Two hours from here, in a prestigious suburb of Marrakech, lunch is served at the home of Liz Lalanne and her partner, Jean-Pierre Benoliel. The meal is taken next to the pool of their spacious estate, designed in ornate Moroccan style, which seems to have leaped from the pages of a fashionable interior design magazine. The maid, signaled by an electric buzzer that keeps her moving between the guests and the kitchen, serves couscous, while the three house gardeners toil to level the grass in the sprawling five-dunam (1.25 acre) garden.
At the home of a former health minister, Dr. Abd Al-Rahim Haroushi, located in an affluent suburb of Casablanca, the host proudly shows off the many modern Moroccan works of art that adorn the walls. His wife, Claude, speaks knowledgeably about Amos Oz’s “A Tale of Love and Darkness,” which she recently read and greatly admired. Her husband sneaks a cigarette by the pool, out of sight of his wife.
A local Italian restaurant in the city serves prosciutto and Black Label on the rocks is offered at receptions, while outside many women wear the veil. “If not for the corruption, this place could be paradise,” sighs one of my escorts. Morocco, he means.
The fish market in Essaouira offers sardines and also sole and turbot, and then you move to the teeming workers’ restaurant, meager in the extreme, where the fish is fried and served with tomato salad and French fries. I have never eaten tastier seafood. At the inn on the main road between Essaouira and Agadir, mutton is ordered in advance; travelers delight in the stew, cooked on a low fire for three hours in an earthenware pot.
A bigger fire rises not far from there, at Had-Dra, site of the annual Fantasia. For two weeks, tens of thousands of Moroccans stream here from all parts of the kingdom to view the great horse-riding spectacle. Astride stylized saddles and holding colorful reins, the riders spur the animals on at frightening speed directly toward the audience. At the last minute − the last second − they bring the purebred Arabian steeds to a halt and in unison fire rifles into the air, generating an earsplitting noise and enveloping the crowd in columns of smoke. No doubt about it: the Moroccan rider is a man’s man.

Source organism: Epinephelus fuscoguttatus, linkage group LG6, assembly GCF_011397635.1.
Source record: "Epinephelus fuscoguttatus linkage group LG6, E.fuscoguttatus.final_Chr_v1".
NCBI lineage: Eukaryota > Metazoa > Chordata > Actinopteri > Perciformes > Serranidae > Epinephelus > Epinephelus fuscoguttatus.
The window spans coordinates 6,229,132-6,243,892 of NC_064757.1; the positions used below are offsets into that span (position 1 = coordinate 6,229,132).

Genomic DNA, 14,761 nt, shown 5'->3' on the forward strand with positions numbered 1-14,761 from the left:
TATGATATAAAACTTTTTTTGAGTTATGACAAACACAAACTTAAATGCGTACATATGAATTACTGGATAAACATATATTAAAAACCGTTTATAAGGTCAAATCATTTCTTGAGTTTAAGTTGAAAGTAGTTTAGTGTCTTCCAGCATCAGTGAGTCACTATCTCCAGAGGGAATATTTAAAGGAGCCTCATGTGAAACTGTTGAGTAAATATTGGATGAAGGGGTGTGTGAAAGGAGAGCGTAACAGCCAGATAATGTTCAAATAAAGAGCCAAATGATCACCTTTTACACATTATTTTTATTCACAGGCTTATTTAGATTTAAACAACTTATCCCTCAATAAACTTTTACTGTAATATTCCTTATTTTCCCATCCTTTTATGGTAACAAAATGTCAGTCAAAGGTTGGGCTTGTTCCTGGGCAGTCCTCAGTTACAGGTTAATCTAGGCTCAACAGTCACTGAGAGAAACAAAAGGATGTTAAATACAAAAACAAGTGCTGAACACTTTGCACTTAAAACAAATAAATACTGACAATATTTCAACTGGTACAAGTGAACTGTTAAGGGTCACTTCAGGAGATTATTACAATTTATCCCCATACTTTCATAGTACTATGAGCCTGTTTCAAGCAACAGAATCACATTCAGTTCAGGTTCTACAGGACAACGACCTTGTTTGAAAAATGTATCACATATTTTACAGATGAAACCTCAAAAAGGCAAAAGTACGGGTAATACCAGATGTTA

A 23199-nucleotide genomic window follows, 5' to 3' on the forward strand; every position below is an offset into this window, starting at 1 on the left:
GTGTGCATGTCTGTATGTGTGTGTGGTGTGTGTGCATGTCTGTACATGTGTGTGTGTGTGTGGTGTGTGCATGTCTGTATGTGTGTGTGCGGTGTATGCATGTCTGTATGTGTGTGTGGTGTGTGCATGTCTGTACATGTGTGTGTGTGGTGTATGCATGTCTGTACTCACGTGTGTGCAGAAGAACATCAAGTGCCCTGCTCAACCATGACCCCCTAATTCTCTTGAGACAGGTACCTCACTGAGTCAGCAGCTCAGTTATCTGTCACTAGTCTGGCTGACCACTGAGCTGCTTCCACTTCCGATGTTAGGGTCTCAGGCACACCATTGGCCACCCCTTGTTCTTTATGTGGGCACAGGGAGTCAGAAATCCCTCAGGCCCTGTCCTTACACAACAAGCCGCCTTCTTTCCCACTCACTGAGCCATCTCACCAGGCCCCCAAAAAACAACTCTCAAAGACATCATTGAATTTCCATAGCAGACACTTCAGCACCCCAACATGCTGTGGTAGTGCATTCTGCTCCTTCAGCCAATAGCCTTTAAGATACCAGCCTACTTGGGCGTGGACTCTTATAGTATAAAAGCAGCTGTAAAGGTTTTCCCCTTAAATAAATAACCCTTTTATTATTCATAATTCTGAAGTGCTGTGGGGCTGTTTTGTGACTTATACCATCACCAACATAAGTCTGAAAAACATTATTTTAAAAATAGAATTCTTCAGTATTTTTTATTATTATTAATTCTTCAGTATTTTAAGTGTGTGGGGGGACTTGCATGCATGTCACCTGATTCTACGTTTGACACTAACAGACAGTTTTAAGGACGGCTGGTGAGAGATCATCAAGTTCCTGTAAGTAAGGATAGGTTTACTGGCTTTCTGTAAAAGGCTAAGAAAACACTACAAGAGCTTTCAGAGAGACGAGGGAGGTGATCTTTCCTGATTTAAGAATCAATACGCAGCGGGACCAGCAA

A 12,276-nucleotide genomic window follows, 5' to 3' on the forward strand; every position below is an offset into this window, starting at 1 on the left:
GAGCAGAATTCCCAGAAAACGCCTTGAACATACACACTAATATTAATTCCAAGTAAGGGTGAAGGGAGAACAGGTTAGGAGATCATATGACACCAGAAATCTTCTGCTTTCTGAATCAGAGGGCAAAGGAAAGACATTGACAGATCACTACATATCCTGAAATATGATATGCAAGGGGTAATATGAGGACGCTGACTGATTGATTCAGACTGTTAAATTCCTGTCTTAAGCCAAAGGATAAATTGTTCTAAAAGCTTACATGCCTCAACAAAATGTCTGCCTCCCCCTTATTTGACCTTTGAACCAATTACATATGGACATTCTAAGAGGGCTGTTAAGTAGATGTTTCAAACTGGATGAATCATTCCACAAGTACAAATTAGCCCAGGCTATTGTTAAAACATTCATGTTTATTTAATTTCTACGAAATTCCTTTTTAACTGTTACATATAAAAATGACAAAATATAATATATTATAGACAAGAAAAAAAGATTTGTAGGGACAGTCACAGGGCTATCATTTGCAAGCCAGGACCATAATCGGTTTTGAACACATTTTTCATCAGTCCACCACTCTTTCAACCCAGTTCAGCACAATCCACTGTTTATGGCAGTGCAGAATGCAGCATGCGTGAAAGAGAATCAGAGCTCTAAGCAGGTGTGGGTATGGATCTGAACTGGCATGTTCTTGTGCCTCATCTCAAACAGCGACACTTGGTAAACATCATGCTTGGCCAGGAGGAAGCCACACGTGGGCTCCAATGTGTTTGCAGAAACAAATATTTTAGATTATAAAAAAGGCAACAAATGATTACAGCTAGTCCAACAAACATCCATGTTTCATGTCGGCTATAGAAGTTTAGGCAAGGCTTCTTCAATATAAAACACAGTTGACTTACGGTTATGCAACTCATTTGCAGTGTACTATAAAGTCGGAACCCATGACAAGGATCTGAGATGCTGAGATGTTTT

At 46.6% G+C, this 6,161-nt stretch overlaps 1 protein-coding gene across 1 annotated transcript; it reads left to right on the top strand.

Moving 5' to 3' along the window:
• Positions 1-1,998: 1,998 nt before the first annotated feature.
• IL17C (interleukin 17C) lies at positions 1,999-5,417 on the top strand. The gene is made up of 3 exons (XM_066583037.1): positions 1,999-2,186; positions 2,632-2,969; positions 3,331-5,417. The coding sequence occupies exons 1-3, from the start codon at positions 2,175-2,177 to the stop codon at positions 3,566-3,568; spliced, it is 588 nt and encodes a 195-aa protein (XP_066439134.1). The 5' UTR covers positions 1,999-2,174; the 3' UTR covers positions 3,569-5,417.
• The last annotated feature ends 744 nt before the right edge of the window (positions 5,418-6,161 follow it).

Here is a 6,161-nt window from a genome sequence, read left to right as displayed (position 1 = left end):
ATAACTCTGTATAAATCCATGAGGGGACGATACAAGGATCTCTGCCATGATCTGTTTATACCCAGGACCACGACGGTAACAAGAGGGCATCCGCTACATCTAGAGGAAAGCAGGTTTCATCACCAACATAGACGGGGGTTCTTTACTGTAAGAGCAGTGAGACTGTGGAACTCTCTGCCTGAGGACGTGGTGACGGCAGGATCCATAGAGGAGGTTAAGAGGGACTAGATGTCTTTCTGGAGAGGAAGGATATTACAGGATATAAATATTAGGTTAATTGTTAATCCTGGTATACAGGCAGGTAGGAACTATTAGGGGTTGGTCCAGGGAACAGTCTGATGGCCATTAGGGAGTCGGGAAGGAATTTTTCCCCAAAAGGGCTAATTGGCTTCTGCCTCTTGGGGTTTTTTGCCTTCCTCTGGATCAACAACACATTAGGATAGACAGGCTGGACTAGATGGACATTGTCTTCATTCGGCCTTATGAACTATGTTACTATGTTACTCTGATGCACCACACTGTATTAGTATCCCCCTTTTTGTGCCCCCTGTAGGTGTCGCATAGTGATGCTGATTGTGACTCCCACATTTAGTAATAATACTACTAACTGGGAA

Through the smoke and the dust kicked up by the charging horses, against the backdrop of the looming Moroccan sunset, are the furrowed faces of the thousands who flock here by roads and trails, dozens of them standing in the back of every pickup, for what is sometimes a brutal trip of several days. Many of them are illiterate − some 45 percent of Morocco’s rural population and 20 percent of its townsfolk cannot read or write − and this is their premier event of the year.
The Fantasia festival was held in the third week of April, and in the following week a chamber music festival, of which the honorary president is Andre Azoulay, took place in Essaouira. Azoulay beams with pleasure whenever anyone says something good about his hometown.
Snakes writhing to the tune of the flutes in the Marrakech market; a tapestry of straw rugs in the market of Casablanca; snow on the peaks of the Atlas Mountains in April; dozens of police along the road leading to Mohammed V Airport, perhaps because Mohammed VI is about to pass that way; traffic cops who waive your ticket in return for baksheesh, a small tip; and many checkpoints whose meaning became clear only afterward: a large Al-Qaida underground cell was uncovered here. A little Third World and a little First, Arabia and Africa with a touch of France, a land of almost limitless possibilities. In a word, Morocco.